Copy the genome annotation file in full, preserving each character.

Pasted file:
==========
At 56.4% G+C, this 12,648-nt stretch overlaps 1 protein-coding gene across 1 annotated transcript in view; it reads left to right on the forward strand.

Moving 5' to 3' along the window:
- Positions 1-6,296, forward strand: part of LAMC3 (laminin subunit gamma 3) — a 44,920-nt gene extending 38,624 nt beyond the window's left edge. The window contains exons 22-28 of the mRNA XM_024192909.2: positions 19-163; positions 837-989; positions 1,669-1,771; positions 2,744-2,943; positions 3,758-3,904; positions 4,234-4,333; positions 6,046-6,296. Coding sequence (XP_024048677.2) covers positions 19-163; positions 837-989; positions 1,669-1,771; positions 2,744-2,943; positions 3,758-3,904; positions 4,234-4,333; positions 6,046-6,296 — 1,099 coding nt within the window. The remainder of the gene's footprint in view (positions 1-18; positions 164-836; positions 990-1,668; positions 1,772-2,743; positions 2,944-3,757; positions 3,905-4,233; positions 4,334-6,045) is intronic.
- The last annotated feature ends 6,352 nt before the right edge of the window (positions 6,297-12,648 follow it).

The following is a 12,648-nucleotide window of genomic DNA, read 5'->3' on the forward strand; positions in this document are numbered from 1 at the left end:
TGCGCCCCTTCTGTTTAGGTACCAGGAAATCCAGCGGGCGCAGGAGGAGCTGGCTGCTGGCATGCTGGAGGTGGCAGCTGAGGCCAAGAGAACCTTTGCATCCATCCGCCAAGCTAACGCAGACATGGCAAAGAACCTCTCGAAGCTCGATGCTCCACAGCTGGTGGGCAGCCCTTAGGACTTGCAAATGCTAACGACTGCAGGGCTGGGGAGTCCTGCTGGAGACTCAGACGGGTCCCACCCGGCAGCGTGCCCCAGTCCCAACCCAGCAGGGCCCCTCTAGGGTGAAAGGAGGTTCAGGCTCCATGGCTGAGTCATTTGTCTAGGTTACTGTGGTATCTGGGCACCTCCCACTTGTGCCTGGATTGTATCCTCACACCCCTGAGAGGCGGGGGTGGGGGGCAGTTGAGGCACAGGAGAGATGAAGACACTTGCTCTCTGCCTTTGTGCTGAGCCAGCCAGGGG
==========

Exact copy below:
At 56.4% G+C, this 12,648-nt stretch overlaps 1 protein-coding gene across 1 annotated transcript in view; it reads left to right on the forward strand.

Moving 5' to 3' along the window:
- Positions 1-6,296, forward strand: part of LAMC3 (laminin subunit gamma 3) — a 44,920-nt gene extending 38,624 nt beyond the window's left edge. The window contains exons 22-28 of the mRNA XM_024192909.2: positions 19-163; positions 837-989; positions 1,669-1,771; positions 2,744-2,943; positions 3,758-3,904; positions 4,234-4,333; positions 6,046-6,296. Coding sequence (XP_024048677.2) covers positions 19-163; positions 837-989; positions 1,669-1,771; positions 2,744-2,943; positions 3,758-3,904; positions 4,234-4,333; positions 6,046-6,296 — 1,099 coding nt within the window. The remainder of the gene's footprint in view (positions 1-18; positions 164-836; positions 990-1,668; positions 1,772-2,743; positions 2,944-3,757; positions 3,905-4,233; positions 4,334-6,045) is intronic.
- The last annotated feature ends 6,352 nt before the right edge of the window (positions 6,297-12,648 follow it).

The following is a 12,648-nucleotide window of genomic DNA, read 5'->3' on the forward strand; positions in this document are numbered from 1 at the left end:
TGCGCCCCTTCTGTTTAGGTACCAGGAAATCCAGCGGGCGCAGGAGGAGCTGGCTGCTGGCATGCTGGAGGTGGCAGCTGAGGCCAAGAGAACCTTTGCATCCATCCGCCAAGCTAACGCAGACATGGCAAAGAACCTCTCGAAGCTCGATGCTCCACAGCTGGTGGGCAGCCCTTAGGACTTGCAAATGCTAACGACTGCAGGGCTGGGGAGTCCTGCTGGAGACTCAGACGGGTCCCACCCGGCAGCGTGCCCCAGTCCCAACCCAGCAGGGCCCCTCTAGGGTGAAAGGAGGTTCAGGCTCCATGGCTGAGTCATTTGTCTAGGTTACTGTGGTATCTGGGCACCTCCCACTTGTGCCTGGATTGTATCCTCACACCCCTGAGAGGCGGGGGTGGGGGGCAGTTGAGGCACAGGAGAGATGAAGACACTTGCTCTCTGCCTTTGTGCTGAGCCAGCCAGGGG